High Defect Rate in Ultrasound Machines That Scan Pregnant Women

Two studies in Sweden by the same group have found high rates of defects in ultrasound machines used to scan pregnant women. The line of research began when doctors at the Karolinska Hospital discovered that many of their ultrasound machines were malfunctioning.

The first study examined about 700 machines from 7 manufacturers. About 40% had defective transducers — the only element tested. “The high error frequency and the risk for incorrect medical decisions when using a defective transducer indicate an urgent need for increased testing of the transducers in clinical departments,” the authors concluded.

The second study tried to find out how fast the machines break. The researchers examined about 300 machines all of which were working correctly (or had been fixed to work correctly) a year earlier. The retest showed that about 30% were defective. Apparently they break easily — and nobody notices.

These are lower bounds on the defect rate of the whole machine because only one part of it was tested. Because one part of the machine breaks so easily without detection, it makes me worry about the part of the machine that determines the strength of the ultrasound. How often is the actual strength much higher than the intended strength?

Caroline Rodgers has argued that ultrasound is a plausible cause of autism. A 2010 epidemiological study found no link between autism and ultrasound but these high defect rates call that study into question. In that study, almost all children (about 90%) had had experienced ultrasound before birth. This means that lack of correlation with autism means lack of correlation of number of scans (1 or more) with autism. This leaves open the possibility that it only takes one scan from a defective machine to produce autism. If that were true, and each child scanned repeatedly by the same machine (e.g., if a child has three scans, all are from the same machine), there would be no correlation between autism rate and number of scans.

These results scare me. It isn’t just ultrasound and autism. I blogged a few weeks ago about gross dosage errors in CT scans, some patients getting 10 times the intended dose of radiation. Here is another example where the operators of dangerous medical devices had no clue about appropriate testing and maintenance.

Thanks to Emily Williams who sent me a paper that mentioned these studies.

More about the ultrasound/autism link. Association between prenatal ultrasound and lefthandedness, which implies that ultrasound affects fetal brain development.

10 Responses to “High Defect Rate in Ultrasound Machines That Scan Pregnant Women”

  1. dearieme Says:

    I need ultrasound sudies on my heart and CT scans on my head. Should I be worried?

  2. Jim Purdy Says:

    Why am I not surprised?

  3. Dennis Mangan Says:

    In the clinical lab, QC is the rule on every piece of equipment for every test, daily or sometimes once every 8 hours. It seems like no one was doing any quality control testing on these ultrasound instruments.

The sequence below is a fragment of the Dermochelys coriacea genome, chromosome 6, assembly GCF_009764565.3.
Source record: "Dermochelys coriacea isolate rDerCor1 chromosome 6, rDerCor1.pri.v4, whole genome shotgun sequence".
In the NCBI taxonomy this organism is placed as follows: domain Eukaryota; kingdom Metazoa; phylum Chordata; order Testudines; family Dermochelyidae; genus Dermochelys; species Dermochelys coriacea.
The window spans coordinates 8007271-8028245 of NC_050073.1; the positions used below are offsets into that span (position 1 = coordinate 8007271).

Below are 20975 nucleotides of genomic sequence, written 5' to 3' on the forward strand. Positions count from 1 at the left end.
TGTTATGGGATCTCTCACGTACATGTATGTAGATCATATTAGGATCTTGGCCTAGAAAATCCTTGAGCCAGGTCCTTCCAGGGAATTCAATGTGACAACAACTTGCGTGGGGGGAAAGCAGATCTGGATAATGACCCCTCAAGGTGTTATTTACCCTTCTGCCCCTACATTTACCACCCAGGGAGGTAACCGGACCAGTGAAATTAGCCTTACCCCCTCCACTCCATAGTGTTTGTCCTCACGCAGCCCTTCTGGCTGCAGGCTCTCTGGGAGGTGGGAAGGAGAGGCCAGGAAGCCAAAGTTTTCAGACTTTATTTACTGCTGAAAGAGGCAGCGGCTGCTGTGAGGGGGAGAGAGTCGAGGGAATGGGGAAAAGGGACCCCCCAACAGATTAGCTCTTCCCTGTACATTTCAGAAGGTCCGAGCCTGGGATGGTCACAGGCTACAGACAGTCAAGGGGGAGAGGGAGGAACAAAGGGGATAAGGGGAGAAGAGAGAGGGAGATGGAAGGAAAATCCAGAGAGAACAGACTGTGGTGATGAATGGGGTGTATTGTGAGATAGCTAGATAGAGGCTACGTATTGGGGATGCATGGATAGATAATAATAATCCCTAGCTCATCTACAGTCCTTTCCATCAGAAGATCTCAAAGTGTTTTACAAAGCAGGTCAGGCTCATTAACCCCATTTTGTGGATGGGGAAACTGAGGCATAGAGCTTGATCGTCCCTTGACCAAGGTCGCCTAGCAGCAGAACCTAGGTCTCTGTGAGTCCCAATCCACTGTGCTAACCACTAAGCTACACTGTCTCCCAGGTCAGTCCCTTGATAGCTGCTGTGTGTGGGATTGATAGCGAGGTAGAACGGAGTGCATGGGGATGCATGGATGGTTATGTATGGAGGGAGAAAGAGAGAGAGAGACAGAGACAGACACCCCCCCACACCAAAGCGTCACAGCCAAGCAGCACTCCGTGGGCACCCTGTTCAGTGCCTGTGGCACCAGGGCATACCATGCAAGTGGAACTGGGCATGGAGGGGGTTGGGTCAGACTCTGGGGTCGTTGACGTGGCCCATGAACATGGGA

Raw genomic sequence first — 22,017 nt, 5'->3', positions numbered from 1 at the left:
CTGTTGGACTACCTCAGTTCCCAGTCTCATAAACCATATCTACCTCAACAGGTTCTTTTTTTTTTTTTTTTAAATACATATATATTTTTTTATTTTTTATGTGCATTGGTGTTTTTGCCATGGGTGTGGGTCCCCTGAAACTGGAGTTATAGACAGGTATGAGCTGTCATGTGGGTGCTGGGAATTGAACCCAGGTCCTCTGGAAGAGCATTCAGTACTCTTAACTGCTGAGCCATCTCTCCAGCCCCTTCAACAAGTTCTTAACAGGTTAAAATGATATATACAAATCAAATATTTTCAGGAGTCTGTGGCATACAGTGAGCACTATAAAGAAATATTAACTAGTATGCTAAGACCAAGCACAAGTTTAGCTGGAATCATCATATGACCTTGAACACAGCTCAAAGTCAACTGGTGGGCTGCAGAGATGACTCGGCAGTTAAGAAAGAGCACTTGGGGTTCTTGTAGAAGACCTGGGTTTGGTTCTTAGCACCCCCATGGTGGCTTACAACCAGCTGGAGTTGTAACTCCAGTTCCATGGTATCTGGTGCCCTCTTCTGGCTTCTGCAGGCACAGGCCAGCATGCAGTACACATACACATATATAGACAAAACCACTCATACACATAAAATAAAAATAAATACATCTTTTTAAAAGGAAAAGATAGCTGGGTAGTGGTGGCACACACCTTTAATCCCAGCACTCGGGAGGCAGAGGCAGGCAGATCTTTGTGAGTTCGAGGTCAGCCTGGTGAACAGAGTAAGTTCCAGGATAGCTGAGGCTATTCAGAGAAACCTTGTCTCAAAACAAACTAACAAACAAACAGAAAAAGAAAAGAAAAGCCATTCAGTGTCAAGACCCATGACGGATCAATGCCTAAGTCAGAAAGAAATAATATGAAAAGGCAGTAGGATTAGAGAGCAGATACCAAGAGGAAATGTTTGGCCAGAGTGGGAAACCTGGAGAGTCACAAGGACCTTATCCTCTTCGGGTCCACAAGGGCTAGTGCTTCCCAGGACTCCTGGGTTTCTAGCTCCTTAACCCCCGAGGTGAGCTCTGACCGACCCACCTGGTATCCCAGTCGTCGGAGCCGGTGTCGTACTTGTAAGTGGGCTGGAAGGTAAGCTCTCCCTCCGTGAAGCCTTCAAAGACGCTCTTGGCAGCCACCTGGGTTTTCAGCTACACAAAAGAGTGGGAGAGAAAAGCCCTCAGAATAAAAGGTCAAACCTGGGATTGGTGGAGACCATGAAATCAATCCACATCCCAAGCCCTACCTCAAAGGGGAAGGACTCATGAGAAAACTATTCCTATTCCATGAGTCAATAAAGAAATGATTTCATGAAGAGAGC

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  5. Seth Roberts Says:

    I need ultrasound studies on my heart and CT scans on my head. Should I be worried?

    I don’t know. But the next time I am asked to have dental X-rays made I will ask to see the maintenance/testing records.

  6. Jim Purdy Says:

    Are dental x-rays really necessary? BTW, do you remember back in the 1950s when shoes stores had x-ray machines that let you see how well your feet fit in shoes? I think I would prefer that my feet get zapped for that sensible purpose instead of my head getting zapped.

  7. Seth Roberts Says:

    Are dental x-rays really necessary?

    A very good question.

  8. CFortier Says:

    In regards to dental x-rays, I believe people on the fence about them should look to another theme of this blog: hormesis. I, for one, am not too worried.

    The ultrasound topic strikes me as altogether more sinister. Has anyone had experience taking a skeptical attitude to these tests? I imagine the pushback from the docs would be extreme.

  9. Seth Roberts Says:

    In regards to dental x-rays, I believe people on the fence about them should look to another theme of this blog: hormesis. I, for one, am not too worried.

    yeah, I am not worried so long as the machine is working properly. If it is not working properly…

    The ultrasound topic strikes me as altogether more sinister. Has anyone had experience taking a skeptical attitude to these tests? I imagine the pushback from the docs would be extreme.

    Good question. I also wonder what happens if you take a skeptical attitude toward the machines themselves (“when was the last time this machine was tested?”).

  10. Nancy Evans Says:

    Prenatal ultrasound may be hazardous for developing babies because ultrasound involves heat, sound and vibration, all or any of which can interfere with normal brain development. During the prenatal period, the developing human is most vulnerable to any environmental insult, either chemical (pesticides, industrial chemicals) or physical (radiation, ultrasound). The use of prenatal ultrasound has increased dramatically over the past 30 years as has the prevalence of autism. Yet the focus of most research into causes of autism has been primarily genetics and chemical exposures.However, there is considerable research showing cause for concern and you can find abstracts of the studies at http://www.ultrasound-autism.org You can also find Caroline Rodgers excellent powerpoint presentation The Elephant in the Room at http://iacc.hhs.gov/events/2010/full-committee-mtg-slides-Oct22.shtml
    Ultrasound may be safe for adults whose body systems are fully developed but it can severely affect developing babies.